Find places where you & your dog are welcome.         ALL   |    Melb/VIC    |    Syd/NSW   |    Adel/SA

Caring for your dog’s winter coat

Category: Advice
caring for the winter coat

It is a common misconception that dogs need less grooming in the winter months than in the heat of summer. Another incorrect idea is that the winter coat should be allowed to grow long as it will keep the dog warm. The truth about your dog and his winter coat is that you should take care of it much the same as you would the summer coat, if not more. Long hair, which is wet and matted means that you have a pet who is susceptible to infections and infestations.

As the weather becomes wetter and muddier, you will find that your dog’s fur collects dirt and debris, and then becomes knotted. Long hair will knot up in no time, and winter grooming is essential to keep your dog healthy.

A general rule of thumb is that the thicker the coat, the more likely it will become matted, knotted and harbour fleas. It is important that you use a comb as well as a brush to get right down to the skin.

While double-coated breeds and long haired dogs have a certain amount of protection in winter, fur that is matted does not insulate or provide warmth. It does, however, aggravate the skin, cause pain and discomfort for your pet.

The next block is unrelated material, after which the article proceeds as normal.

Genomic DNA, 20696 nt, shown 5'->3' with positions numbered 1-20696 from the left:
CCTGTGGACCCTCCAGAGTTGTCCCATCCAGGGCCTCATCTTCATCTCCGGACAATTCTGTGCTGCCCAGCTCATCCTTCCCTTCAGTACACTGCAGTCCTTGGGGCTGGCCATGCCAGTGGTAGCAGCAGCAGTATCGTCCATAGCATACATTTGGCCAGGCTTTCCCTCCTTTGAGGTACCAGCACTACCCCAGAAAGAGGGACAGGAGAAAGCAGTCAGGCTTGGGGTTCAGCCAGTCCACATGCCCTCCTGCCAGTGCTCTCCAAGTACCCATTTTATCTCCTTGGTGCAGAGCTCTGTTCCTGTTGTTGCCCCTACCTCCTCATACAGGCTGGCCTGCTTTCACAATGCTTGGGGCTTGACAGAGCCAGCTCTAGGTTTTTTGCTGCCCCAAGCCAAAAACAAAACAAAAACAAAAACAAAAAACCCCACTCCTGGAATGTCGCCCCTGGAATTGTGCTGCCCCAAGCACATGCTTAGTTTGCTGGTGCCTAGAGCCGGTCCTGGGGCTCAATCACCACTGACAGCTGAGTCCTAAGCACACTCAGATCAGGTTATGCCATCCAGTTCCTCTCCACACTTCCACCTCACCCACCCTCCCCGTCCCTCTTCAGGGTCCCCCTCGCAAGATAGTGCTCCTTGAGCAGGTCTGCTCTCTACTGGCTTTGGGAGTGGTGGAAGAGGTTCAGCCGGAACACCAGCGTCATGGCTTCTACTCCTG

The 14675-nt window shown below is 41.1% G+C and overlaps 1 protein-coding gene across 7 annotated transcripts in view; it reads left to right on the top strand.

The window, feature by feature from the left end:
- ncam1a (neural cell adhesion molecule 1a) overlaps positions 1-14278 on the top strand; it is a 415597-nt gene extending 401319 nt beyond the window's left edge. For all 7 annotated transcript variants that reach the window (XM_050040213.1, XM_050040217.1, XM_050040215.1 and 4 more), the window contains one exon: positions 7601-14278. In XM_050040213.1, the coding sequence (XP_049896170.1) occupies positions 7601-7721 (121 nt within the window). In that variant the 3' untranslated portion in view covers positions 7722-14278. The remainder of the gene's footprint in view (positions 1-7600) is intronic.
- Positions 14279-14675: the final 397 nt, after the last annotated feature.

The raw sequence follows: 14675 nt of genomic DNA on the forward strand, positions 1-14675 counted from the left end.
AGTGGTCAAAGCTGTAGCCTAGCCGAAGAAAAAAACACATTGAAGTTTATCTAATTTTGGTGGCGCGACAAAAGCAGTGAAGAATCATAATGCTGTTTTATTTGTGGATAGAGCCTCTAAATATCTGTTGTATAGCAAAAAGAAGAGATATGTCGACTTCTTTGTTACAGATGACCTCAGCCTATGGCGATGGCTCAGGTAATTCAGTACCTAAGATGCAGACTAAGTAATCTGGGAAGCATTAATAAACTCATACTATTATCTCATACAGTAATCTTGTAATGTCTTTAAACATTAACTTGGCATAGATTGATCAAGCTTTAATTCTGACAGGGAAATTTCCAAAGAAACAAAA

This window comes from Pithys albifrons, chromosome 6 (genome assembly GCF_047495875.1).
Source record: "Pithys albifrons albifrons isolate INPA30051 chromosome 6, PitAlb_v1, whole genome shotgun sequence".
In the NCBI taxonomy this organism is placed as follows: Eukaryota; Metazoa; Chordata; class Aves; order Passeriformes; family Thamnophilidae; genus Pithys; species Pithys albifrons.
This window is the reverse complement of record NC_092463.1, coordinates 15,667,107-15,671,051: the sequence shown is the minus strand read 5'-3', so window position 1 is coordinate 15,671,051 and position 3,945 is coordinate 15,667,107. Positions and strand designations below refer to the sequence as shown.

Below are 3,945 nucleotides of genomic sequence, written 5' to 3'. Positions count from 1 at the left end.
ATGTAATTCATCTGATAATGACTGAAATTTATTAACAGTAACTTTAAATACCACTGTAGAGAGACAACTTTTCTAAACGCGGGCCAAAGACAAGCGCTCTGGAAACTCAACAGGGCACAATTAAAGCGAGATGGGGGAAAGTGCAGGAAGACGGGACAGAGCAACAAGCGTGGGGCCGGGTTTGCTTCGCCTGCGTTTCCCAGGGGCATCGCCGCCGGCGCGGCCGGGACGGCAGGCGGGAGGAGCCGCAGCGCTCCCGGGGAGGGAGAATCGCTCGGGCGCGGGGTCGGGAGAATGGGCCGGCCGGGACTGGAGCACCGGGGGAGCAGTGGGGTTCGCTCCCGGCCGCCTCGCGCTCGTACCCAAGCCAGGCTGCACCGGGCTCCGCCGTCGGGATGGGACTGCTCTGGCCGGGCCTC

Brush regularly
You should set aside time to groom your dog at least once a day in the winter months. The more you brush the better job you will do, and your pet will become used to a daily session with you and the brushes. It will also give you the opportunity to check for any skin irritations and ticks which may have attached themselves. Ideally, you should set time aside after your walk for a good brush.

Use the correct brush
Shorter coats will need a rubber brush as well as a bristle brush, while longer coats will benefit from a slicker brush at first. After you have used this, you should then move on to a bristle brush.

Remember tail and paws
Be gentle between the toes as many dogs are sensitive there. Remember that pulling on your dog’s tail is just as unpleasant as having a ponytail yanked!

Shampoo less frequently
This is not to say that your dog does not need a bath, because he does. He just does not need it as often as in the summer months. Watch out for dandruff which may cause skin to become irritated, and use a shampoo which is designed for sensitive skin. Because the air is dryer, there is a greater chance of itchy, flaky skin which, if left unbrushed, can become a mess of tangles.

Rub down regularly
Any time your dog gets wet, be sure to rub him down and dry him off completely. Your dog is just as susceptible to colds as you are, and staying wet or damp for extended periods of time may harm him.

Watch for matting
This is the arch enemy of your dog’s coat! Matting prevents the natural oils from conditioning and stimulating the skin and the coat. This in turn, leads to dry skin which may develop into infected areas. Matting also has a tendency to hold moisture against the skin, and this is a breeding ground for bacteria and infections.

If matting is getting out of control and you just cannot remove it, the answer may be to have your dog’s coat trimmed. In this case, you will need to invest in a cute little winter coat when you take the pooch for a walk!